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What Hillary Clinton says about Baltimore violence

In a speech Wednesday, Hillary Clinton will call for body cameras on police and changes to the criminal justice system, including an end to 'mass incarceration,' says an aide. 

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    Former Secretary of State Hillary Rodham Clinton speaks in Washington in March 2015. Clinton says unrest in Baltimore shows the need to "restore order and security" and she plans to outline Wednesday steps to reform the criminal justice system.
    (AP Photo/Pablo Martinez Monsivais, File)
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Hillary Rodham Clinton says a wave of unrest in Baltimore shows the need to "restore order and security" and she plans to outline steps to reform the criminal justice system, including the addition of body cameras to every police department in the country.

In her first major policy address as a presidential candidate, the former secretary of state later Wednesday was addressing the violence set off in Baltimore following the death of Freddie Gray, a 25-year-old black man who suffered a spinal-cord injury while in police custody.

Previewing her speech, a Clinton aide said she would lay out policy proposals to end an era of mass incarceration during a speech at New York's Columbia University. She is expected to discuss reforms to probation and drug diversions, increasing support for mental health and drug treatment and pursuing alternative punishments for low-level offenders, including young people.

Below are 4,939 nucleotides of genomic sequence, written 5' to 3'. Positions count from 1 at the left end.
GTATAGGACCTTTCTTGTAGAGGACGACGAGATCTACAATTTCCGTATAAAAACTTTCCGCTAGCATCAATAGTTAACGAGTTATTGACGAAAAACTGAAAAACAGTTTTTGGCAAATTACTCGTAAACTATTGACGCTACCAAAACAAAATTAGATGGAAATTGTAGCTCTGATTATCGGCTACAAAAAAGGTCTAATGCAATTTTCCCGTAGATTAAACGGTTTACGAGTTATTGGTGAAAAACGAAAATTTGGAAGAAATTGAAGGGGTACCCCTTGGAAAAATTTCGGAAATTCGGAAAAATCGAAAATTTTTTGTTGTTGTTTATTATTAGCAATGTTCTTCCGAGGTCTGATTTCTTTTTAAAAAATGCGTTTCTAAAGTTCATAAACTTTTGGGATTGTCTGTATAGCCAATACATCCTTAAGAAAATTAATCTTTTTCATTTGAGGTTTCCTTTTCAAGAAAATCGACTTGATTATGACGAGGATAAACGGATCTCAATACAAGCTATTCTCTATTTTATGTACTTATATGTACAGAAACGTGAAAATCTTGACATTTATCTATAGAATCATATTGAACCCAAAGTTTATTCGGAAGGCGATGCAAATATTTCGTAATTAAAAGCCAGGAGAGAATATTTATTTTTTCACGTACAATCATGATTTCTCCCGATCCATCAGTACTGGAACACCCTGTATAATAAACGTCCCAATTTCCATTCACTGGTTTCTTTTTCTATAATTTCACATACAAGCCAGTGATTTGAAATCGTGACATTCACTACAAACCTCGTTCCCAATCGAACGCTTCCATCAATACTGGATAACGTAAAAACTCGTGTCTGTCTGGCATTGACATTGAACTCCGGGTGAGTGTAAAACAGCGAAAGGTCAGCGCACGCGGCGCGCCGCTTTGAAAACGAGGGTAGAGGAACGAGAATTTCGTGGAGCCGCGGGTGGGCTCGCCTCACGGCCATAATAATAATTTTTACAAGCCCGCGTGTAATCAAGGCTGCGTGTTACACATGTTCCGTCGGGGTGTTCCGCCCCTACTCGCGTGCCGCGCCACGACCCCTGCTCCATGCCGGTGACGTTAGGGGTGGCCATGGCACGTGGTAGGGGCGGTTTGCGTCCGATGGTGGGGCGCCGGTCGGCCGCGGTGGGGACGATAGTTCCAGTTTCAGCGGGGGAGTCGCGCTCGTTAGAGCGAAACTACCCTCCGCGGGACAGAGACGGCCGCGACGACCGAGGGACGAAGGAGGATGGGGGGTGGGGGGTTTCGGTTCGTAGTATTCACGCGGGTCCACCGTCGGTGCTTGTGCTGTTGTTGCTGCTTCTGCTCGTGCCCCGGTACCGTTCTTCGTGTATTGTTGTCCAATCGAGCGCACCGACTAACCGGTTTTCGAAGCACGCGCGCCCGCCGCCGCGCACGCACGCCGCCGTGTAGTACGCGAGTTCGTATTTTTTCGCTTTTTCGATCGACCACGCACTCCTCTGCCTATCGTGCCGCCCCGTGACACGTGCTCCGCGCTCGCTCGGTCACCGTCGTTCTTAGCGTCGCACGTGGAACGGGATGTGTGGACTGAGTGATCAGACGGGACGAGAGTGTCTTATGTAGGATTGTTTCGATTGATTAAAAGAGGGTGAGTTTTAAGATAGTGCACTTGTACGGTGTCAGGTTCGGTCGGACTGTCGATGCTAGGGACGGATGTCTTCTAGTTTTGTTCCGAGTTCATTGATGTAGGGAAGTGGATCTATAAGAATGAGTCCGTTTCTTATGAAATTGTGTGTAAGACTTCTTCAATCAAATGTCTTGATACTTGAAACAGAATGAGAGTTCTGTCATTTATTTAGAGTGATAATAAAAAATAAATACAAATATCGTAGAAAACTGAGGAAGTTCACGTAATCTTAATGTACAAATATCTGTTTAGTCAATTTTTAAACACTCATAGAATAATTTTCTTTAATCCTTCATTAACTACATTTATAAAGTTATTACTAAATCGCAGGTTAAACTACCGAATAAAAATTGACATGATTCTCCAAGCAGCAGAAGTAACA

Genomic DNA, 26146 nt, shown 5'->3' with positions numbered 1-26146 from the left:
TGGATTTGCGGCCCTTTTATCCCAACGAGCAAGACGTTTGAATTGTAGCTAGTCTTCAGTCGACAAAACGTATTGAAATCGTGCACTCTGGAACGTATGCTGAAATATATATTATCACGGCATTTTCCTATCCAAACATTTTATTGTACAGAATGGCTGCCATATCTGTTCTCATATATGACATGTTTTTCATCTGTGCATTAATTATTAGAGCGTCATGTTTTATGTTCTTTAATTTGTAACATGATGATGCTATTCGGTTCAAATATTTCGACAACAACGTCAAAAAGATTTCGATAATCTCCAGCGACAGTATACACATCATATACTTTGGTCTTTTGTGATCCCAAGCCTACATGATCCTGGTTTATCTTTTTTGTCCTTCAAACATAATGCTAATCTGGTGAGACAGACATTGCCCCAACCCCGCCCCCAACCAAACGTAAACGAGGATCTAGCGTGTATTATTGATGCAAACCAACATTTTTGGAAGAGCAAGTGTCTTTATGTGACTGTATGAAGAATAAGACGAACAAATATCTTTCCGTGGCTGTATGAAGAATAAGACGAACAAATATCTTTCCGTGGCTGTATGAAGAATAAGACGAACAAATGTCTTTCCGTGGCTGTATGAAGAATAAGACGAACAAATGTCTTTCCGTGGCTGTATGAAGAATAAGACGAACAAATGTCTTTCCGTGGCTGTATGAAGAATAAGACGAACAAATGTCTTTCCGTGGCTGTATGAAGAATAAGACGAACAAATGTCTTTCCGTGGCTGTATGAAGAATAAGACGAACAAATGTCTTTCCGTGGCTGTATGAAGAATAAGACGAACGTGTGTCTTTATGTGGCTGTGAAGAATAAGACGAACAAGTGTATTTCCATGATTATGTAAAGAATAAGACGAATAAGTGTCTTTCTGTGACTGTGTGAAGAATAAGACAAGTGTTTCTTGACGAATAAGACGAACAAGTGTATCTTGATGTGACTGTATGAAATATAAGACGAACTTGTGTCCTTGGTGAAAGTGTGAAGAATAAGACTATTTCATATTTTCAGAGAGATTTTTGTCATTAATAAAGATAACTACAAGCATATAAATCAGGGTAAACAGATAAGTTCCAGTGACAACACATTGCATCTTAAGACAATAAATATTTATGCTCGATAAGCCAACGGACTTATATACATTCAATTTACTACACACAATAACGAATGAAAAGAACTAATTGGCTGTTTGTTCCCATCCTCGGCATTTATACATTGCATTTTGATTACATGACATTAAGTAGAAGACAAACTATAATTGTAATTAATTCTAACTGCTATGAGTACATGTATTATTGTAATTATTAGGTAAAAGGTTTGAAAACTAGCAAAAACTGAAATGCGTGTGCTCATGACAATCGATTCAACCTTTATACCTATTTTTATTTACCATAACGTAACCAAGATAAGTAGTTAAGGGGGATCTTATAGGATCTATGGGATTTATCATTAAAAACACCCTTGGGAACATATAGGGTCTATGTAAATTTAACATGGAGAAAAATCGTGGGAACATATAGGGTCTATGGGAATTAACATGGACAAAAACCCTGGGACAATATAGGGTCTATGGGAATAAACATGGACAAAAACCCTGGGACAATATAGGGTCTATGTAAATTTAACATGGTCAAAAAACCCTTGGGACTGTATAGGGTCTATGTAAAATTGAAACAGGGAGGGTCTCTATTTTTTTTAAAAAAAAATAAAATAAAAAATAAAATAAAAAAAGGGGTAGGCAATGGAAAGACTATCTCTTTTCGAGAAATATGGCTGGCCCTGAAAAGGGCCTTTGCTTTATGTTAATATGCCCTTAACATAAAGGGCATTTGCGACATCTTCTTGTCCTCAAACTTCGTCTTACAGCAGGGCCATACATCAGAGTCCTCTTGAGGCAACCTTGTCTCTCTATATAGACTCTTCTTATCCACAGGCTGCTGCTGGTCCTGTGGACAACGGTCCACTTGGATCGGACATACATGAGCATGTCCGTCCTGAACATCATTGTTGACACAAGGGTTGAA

Clinton also plans to call for the use of body cameras for every police department in the country to help rebuild trust and fight crime. The aide wasn't authorized to speak by name and requested anonymity.

Clinton said Tuesday night during a New York fundraiser that Gray's death and the aftermath were "heartbreaking," pointing to injuries to police officers and the burning of homes and small businesses.

"We have to restore order and security. But then we have to take a hard look as to what we need to do to reform our system," she said.

In her remarks at Columbia, Clinton is also expected to discuss the unfairness of black men being more likely to be stopped and searched by police officers, charged with crimes and sentenced to longer prison terms.

Clinton is scheduled to speak at the David N. Dinkins Leadership and Public Policy Forum, named after the former New York mayor.

 
 
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